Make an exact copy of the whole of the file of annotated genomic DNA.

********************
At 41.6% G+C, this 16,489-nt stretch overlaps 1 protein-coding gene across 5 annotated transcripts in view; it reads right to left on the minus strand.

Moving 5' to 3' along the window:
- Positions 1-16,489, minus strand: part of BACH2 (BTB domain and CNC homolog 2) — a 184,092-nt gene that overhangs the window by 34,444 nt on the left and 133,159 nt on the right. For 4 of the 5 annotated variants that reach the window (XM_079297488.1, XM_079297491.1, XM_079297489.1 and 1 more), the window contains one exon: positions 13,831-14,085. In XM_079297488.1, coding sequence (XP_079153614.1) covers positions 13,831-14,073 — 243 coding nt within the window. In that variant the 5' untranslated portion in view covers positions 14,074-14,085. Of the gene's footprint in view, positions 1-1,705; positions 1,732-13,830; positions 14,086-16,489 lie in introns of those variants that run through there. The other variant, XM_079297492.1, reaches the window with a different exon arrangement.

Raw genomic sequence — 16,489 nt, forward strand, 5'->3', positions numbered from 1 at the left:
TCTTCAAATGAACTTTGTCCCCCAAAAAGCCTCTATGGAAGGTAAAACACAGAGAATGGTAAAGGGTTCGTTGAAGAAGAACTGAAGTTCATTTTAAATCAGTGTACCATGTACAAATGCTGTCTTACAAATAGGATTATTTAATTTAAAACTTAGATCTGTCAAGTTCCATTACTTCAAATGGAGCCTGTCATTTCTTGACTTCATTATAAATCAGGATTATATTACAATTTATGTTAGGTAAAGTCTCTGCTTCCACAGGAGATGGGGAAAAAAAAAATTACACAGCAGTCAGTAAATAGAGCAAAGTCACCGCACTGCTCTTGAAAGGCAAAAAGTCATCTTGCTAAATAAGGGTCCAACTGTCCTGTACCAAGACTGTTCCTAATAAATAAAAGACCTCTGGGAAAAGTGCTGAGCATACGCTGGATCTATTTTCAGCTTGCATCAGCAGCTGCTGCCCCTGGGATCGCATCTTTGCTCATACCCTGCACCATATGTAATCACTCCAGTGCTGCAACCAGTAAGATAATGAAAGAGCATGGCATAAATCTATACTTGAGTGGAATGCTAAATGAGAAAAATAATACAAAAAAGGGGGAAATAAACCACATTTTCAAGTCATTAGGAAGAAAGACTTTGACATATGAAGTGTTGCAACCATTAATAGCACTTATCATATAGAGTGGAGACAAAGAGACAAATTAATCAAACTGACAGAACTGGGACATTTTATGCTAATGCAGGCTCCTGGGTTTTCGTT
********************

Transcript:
At 41.6% G+C, this 16,489-nt stretch overlaps 1 protein-coding gene across 5 annotated transcripts in view; it reads right to left on the minus strand.

Moving 5' to 3' along the window:
- Positions 1-16,489, minus strand: part of BACH2 (BTB domain and CNC homolog 2) — a 184,092-nt gene that overhangs the window by 34,444 nt on the left and 133,159 nt on the right. For 4 of the 5 annotated variants that reach the window (XM_079297488.1, XM_079297491.1, XM_079297489.1 and 1 more), the window contains one exon: positions 13,831-14,085. In XM_079297488.1, coding sequence (XP_079153614.1) covers positions 13,831-14,073 — 243 coding nt within the window. In that variant the 5' untranslated portion in view covers positions 14,074-14,085. Of the gene's footprint in view, positions 1-1,705; positions 1,732-13,830; positions 14,086-16,489 lie in introns of those variants that run through there. The other variant, XM_079297492.1, reaches the window with a different exon arrangement.

Raw genomic sequence — 16,489 nt, forward strand, 5'->3', positions numbered from 1 at the left:
TCTTCAAATGAACTTTGTCCCCCAAAAAGCCTCTATGGAAGGTAAAACACAGAGAATGGTAAAGGGTTCGTTGAAGAAGAACTGAAGTTCATTTTAAATCAGTGTACCATGTACAAATGCTGTCTTACAAATAGGATTATTTAATTTAAAACTTAGATCTGTCAAGTTCCATTACTTCAAATGGAGCCTGTCATTTCTTGACTTCATTATAAATCAGGATTATATTACAATTTATGTTAGGTAAAGTCTCTGCTTCCACAGGAGATGGGGAAAAAAAAAATTACACAGCAGTCAGTAAATAGAGCAAAGTCACCGCACTGCTCTTGAAAGGCAAAAAGTCATCTTGCTAAATAAGGGTCCAACTGTCCTGTACCAAGACTGTTCCTAATAAATAAAAGACCTCTGGGAAAAGTGCTGAGCATACGCTGGATCTATTTTCAGCTTGCATCAGCAGCTGCTGCCCCTGGGATCGCATCTTTGCTCATACCCTGCACCATATGTAATCACTCCAGTGCTGCAACCAGTAAGATAATGAAAGAGCATGGCATAAATCTATACTTGAGTGGAATGCTAAATGAGAAAAATAATACAAAAAAGGGGGAAATAAACCACATTTTCAAGTCATTAGGAAGAAAGACTTTGACATATGAAGTGTTGCAACCATTAATAGCACTTATCATATAGAGTGGAGACAAAGAGACAAATTAATCAAACTGACAGAACTGGGACATTTTATGCTAATGCAGGCTCCTGGGTTTTCGTT